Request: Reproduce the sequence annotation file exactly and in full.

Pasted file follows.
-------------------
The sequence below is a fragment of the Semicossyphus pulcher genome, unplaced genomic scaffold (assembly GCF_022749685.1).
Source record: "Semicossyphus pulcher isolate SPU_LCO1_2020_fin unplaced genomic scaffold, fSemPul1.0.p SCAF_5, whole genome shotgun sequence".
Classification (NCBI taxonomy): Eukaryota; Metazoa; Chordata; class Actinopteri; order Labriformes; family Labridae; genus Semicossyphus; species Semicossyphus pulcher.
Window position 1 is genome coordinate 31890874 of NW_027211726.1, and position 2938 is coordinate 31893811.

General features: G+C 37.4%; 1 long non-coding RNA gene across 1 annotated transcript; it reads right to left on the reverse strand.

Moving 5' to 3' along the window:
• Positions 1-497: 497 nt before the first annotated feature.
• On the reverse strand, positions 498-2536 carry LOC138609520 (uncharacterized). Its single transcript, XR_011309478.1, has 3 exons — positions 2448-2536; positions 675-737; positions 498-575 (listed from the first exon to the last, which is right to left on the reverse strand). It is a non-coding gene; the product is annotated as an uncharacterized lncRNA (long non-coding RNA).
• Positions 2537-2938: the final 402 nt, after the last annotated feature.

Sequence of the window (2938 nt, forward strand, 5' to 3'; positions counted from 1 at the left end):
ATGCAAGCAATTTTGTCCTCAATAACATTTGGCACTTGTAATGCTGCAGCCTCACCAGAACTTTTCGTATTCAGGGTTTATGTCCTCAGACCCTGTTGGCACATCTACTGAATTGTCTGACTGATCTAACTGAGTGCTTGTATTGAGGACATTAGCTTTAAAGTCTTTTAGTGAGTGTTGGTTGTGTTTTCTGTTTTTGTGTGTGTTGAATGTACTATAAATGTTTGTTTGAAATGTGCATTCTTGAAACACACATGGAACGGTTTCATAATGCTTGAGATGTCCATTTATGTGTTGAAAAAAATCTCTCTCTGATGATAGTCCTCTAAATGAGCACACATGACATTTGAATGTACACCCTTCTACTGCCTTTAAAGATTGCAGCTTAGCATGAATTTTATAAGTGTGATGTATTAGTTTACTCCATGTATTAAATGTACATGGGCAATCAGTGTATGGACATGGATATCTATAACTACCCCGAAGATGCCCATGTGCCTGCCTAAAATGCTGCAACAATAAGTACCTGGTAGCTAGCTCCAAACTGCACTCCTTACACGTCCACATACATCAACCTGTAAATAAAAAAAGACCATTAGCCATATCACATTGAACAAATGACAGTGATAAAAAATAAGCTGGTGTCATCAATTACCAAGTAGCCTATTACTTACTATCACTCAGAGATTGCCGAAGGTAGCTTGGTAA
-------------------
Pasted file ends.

The sequence below is a fragment of the Semicossyphus pulcher genome, unplaced genomic scaffold (assembly GCF_022749685.1).
Source record: "Semicossyphus pulcher isolate SPU_LCO1_2020_fin unplaced genomic scaffold, fSemPul1.0.p SCAF_5, whole genome shotgun sequence".
Classification (NCBI taxonomy): Eukaryota; Metazoa; Chordata; class Actinopteri; order Labriformes; family Labridae; genus Semicossyphus; species Semicossyphus pulcher.
Window position 1 is genome coordinate 31890874 of NW_027211726.1, and position 2938 is coordinate 31893811.

General features: G+C 37.4%; 1 long non-coding RNA gene across 1 annotated transcript; it reads right to left on the reverse strand.

Moving 5' to 3' along the window:
• Positions 1-497: 497 nt before the first annotated feature.
• On the reverse strand, positions 498-2536 carry LOC138609520 (uncharacterized). Its single transcript, XR_011309478.1, has 3 exons — positions 2448-2536; positions 675-737; positions 498-575 (listed from the first exon to the last, which is right to left on the reverse strand). It is a non-coding gene; the product is annotated as an uncharacterized lncRNA (long non-coding RNA).
• Positions 2537-2938: the final 402 nt, after the last annotated feature.

Sequence of the window (2938 nt, forward strand, 5' to 3'; positions counted from 1 at the left end):
ATGCAAGCAATTTTGTCCTCAATAACATTTGGCACTTGTAATGCTGCAGCCTCACCAGAACTTTTCGTATTCAGGGTTTATGTCCTCAGACCCTGTTGGCACATCTACTGAATTGTCTGACTGATCTAACTGAGTGCTTGTATTGAGGACATTAGCTTTAAAGTCTTTTAGTGAGTGTTGGTTGTGTTTTCTGTTTTTGTGTGTGTTGAATGTACTATAAATGTTTGTTTGAAATGTGCATTCTTGAAACACACATGGAACGGTTTCATAATGCTTGAGATGTCCATTTATGTGTTGAAAAAAATCTCTCTCTGATGATAGTCCTCTAAATGAGCACACATGACATTTGAATGTACACCCTTCTACTGCCTTTAAAGATTGCAGCTTAGCATGAATTTTATAAGTGTGATGTATTAGTTTACTCCATGTATTAAATGTACATGGGCAATCAGTGTATGGACATGGATATCTATAACTACCCCGAAGATGCCCATGTGCCTGCCTAAAATGCTGCAACAATAAGTACCTGGTAGCTAGCTCCAAACTGCACTCCTTACACGTCCACATACATCAACCTGTAAATAAAAAAAGACCATTAGCCATATCACATTGAACAAATGACAGTGATAAAAAATAAGCTGGTGTCATCAATTACCAAGTAGCCTATTACTTACTATCACTCAGAGATTGCCGAAGGTAGCTTGGTAA